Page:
Where This Meets That
We last left our beloved Atlanta Falcons struggling beneath a “Giant” burden in the Meadowlands.
For the second time in two years, our beloved birds made it to the playoffs only to poop the proverbial bed.
Several regular season performances last season had already revealed that Offensive Coordinator Mike Mularkey needed to go if the Falcons were going to take that next step. The Giants game proved that in spades. Matt Ryan . . . Roddy White . . . Julio Jones . . . Michael Turner . . . Tony Gonzalez . . . ZERO POINTS!
Fortune smiled on both the Falcons and Mularkey by giving him a promotion in Jacksonville, thus allowing the Falcons to replace him more gracefully. Good for all. In exchange, the Falcons hired Jacksonville’s offensive coordinator Dirk Koetter. Jacksonville’s offense has never been too scary, but neither has its personnel. With middling talent surrounding him, Jacksonville running back Maurice Jones-Drew ran wild through opposing defenses under Koetter’s offense, and that bodes well for an Atlanta team stocked with top tier talent.
In limited preseason snaps, all the skill players appear to have absorbed Koetter’s offense like a thirsty sponge. Koetter appears primed to bring a very aggressive mentality to the offense, and that is a most welcome change. The prospect of a vertically-minded arsenal loaded as the Falcons are has me very excited.
The adoption of clever screen passes should help give Ryan a little breathing room, but I am disappointed that the Falcons weren’t able to upgrade the blindside tackle during the offseason. Sam Baker is inadequate and injury-prone. His back-up Will Svitek was challenging him for the job but is now out for the season. This position will define the Falcons’ success this season more than any other.
My one philosophical concern coming out of the preseason is Koetter’s play-calling in short yardage situations (something that drove me crazy under Mularkey). In the preseason – and yes, it was only the preseason, so strategy takes a back seat to other aspects of the game – Koetter’s play-calling was highly finesse with quick passes, pitches, etc.. Finesse at the goal line is a good tool in the chest but falls short as a philosophy. Let’s hope Koetter keeps a power mentality for the short game.
After the surprise defection of Defensive Coordinator Brian VanGorder to Auburn, the Falcons hired Mike Nolan, universally acclaimed as an upgrade. As with Koetter, Nolan figures to put a lot of pressure on opposing offenses. He likes to bring pressure from all over the field, whereas VanGorder tried continually to drive pressure with the front four. Applying relentless mental pressure on opposing quarterbacks will be necessary for the Falcons to claim superiority against Brees, Newton, and Freeman in the NFC South.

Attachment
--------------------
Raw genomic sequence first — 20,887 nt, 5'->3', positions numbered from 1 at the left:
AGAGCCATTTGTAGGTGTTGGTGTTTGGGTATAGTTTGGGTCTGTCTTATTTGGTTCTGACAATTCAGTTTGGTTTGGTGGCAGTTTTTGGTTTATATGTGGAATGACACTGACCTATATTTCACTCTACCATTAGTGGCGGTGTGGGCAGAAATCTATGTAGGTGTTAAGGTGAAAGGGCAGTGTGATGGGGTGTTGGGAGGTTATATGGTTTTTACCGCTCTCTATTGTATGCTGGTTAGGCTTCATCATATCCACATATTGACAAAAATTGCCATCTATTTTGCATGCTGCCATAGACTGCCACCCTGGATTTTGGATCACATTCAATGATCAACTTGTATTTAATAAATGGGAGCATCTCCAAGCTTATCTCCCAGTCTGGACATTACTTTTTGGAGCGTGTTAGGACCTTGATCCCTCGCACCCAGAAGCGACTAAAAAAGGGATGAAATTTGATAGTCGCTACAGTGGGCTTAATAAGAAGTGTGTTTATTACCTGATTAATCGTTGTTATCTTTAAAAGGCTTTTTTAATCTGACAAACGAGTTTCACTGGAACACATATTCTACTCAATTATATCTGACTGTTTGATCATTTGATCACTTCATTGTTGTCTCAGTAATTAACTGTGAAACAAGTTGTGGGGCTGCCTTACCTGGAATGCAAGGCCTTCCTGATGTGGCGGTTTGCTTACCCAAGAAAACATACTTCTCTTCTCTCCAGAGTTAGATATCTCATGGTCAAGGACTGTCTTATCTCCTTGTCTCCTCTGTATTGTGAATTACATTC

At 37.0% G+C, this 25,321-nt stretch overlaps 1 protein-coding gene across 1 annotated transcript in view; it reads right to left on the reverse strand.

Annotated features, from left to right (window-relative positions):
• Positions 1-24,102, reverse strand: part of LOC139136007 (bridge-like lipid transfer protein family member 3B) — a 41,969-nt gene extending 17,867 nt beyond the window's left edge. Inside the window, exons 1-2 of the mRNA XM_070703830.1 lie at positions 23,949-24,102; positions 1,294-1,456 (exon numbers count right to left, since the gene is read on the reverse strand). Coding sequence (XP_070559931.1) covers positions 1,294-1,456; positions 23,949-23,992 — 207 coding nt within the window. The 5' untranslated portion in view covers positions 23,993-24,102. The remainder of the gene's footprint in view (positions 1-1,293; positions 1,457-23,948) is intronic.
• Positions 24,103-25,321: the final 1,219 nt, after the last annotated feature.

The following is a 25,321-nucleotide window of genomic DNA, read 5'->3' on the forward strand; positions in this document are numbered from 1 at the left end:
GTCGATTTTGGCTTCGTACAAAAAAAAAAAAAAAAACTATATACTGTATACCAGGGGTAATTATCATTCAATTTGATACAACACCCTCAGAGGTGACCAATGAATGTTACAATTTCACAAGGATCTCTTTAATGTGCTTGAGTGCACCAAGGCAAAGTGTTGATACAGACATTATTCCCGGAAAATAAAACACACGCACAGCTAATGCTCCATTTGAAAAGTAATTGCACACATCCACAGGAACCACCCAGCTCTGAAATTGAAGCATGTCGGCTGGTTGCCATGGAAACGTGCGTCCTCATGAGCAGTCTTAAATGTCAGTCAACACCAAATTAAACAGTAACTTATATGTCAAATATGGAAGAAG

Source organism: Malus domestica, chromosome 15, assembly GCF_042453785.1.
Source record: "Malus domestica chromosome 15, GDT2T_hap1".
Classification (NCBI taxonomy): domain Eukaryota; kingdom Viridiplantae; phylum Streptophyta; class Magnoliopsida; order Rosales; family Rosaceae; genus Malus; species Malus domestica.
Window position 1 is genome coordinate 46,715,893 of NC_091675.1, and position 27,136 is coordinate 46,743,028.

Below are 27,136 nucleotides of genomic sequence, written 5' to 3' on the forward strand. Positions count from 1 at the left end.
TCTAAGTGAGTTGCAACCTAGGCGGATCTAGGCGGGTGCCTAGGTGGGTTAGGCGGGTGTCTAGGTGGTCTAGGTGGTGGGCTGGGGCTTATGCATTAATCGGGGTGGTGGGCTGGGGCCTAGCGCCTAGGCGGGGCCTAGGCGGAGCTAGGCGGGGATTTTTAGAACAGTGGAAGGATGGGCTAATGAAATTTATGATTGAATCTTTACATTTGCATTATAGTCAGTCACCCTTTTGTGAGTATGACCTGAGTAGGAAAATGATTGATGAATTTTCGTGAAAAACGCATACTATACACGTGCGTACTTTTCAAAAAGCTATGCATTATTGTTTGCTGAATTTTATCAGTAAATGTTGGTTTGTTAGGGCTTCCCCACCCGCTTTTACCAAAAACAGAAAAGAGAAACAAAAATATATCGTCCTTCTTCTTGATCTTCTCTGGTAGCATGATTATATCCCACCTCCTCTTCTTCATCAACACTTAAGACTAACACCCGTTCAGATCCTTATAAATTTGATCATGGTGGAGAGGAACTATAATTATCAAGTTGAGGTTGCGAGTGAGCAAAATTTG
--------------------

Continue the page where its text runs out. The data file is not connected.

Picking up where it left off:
The inside linebacker position is the defensive key from a personnel standpoint. Curtis Lofton sadly departed for the Saints, and his apparent replacement from Seattle, Lofa Tatupu, is already lost for the season. Much of the Falcons defensive success falls to first year starter Akeem Dent, who has shown some promise but is unproven. The re-signing of veteran Mike Peterson is a good move for mentoring Dent, but the collective gasp when Dent went down in preseason highlights how thin the team is at that position.
If the left tackle and inside linebacker positions can hold their own, the Falcons’ prospects for 2012 are extraordinary.
It’s About Time
I sense a precious window in the NFC South this season with Falcon foes facing potential down years. The Saints’ formerly pristine halo became a noose this offseason. Even though players suspended in the bounty scandal have just won an appeal and will now be allowed to play, Head Coach Sean Payton remains in exile, and psychological wounds remain tender. If anyone can lead a team after such a costly offseason, it’s Drew Brees, but it will be quite a burden to carry. Meantime, Cam Newton was electric in his rookie season for the Carolina Panthers, but the team failed to significantly upgrade its weaknesses in the offseason. The Falcons should be able to exploit a vulnerable Panther secondary. At the same time, the Buccaneers bottomed out last season only to dip into college for a new head coach. History shows little promise for Tampa based on that fact alone, so here’s looking for continued struggles out of the Buccaneers.
Falcone’s Crystal Ball
So what will all this translate to for the Falcons in 2012? Here are my official predictions:
Here’s to a great 2012, Falcons. Time to Rise Up!